After zipping down the mountain, take to the rope courses to explore at a more leisurely speed. The park has several options when it comes to exploring ropes courses. These manmade structures up to 55 feet in the air invite you to put on a harness, tie in, and test yourself on various obstacles. The advanced level Summit Adventure course includes wire traverses and swinging elements to navigate. The intermediate level Canyon Course features a log traverse and other balancing challenges up to 25 feet in the air. The Discovery Course is designed for younger climbers and beginners to give them a taste of exploration without getting too high off the ground.

Time for a break. Grab lunch at the Café, which features a dining room that overlooks the park and the summer aerial training pool. Watch freestyle skiers do their daring acrobatics off the ramp before landing safely in the pool. Not bad for lunchtime entertainment. After lunch, take a break and let your food digest for a bit. You can pop into the two museums in the park. Both the Alf Engen Ski Museum and the George Eccles 2002 Olympic Museum are free, with exhibits on the history of skiing in the state as well as an inspiring look back on Utah’s Olympic experience. It should motivate you to get on that bobsled ride.

Not quite up for that one? There are several other sliding choices as well in the park.

The Alpine Slide offers a smooth ride down the mountain on a mental track that features 18 banked turns. The sleds are easy to maneuver, and you can control the speed yourself. Parents can even ride alongside their younger kids (older than 3 years old). Another option is Extreme Tubing, which offers a ride down the landing hill of the ski jump on an inflated inner tube. The plastic surface allows you to slide just like snow, and you can expect to reach speeds up to 50 mph on the big hill. The smaller hill is a better option for the youngsters in the group.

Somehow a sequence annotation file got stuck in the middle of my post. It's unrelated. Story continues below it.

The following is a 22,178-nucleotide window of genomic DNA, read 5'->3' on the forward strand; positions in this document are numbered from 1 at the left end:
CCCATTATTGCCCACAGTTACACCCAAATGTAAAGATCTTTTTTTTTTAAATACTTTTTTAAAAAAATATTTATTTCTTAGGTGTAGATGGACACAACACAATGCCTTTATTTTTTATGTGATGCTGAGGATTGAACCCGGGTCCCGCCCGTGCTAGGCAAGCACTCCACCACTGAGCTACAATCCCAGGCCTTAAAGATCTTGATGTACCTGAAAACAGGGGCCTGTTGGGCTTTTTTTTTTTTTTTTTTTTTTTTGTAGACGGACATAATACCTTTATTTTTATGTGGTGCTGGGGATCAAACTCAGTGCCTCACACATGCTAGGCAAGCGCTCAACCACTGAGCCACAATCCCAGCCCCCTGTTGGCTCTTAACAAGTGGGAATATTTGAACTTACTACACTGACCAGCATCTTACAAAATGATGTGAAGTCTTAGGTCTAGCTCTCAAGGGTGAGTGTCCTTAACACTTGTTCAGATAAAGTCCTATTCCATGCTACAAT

Take on “deep water soloing,” in which climbers tackle the wall without protection over a pool.

    Utah Olympic Park
Take on “deep water soloing,” in which climbers tackle the wall without protection over a pool. Utah Olympic Park

Still haven’t had enough excitement? How about rock climbing? The park offers access to one unique climbing wall, which offers "deep water soloing." That means the wall is angled to hang over a deep pool of water. Climbers ascend without being roped in, and one false move and you’re in the pool. Of course, that’s part of the fun as well. Climbing shoes are available for rent—and bring your swimsuit. Another option is the Mountain Challenge, which will appeal to fans of American Ninja Warrior will enjoy this obstacle course that is tucked high above the park. No special gear is needed for this free activity, which invites users to test their strength and agility by completing the course without touching the ground. You’ll find a warped wall and all other manner of hanging and climbing obstacles to conquer.

It’s a lot to cover in one day. To speed up the process, purchase a Gold Pass, and it will allow you to hit just about everything for one price (the Summer Comet Bobsled will be extra). Purchase it online to save even more money. Of course, chances are you won’t be able to accomplish everything you want in one day. It just means you’ll have to come back to finish the job.

Originally written for Utah Office of Tourism.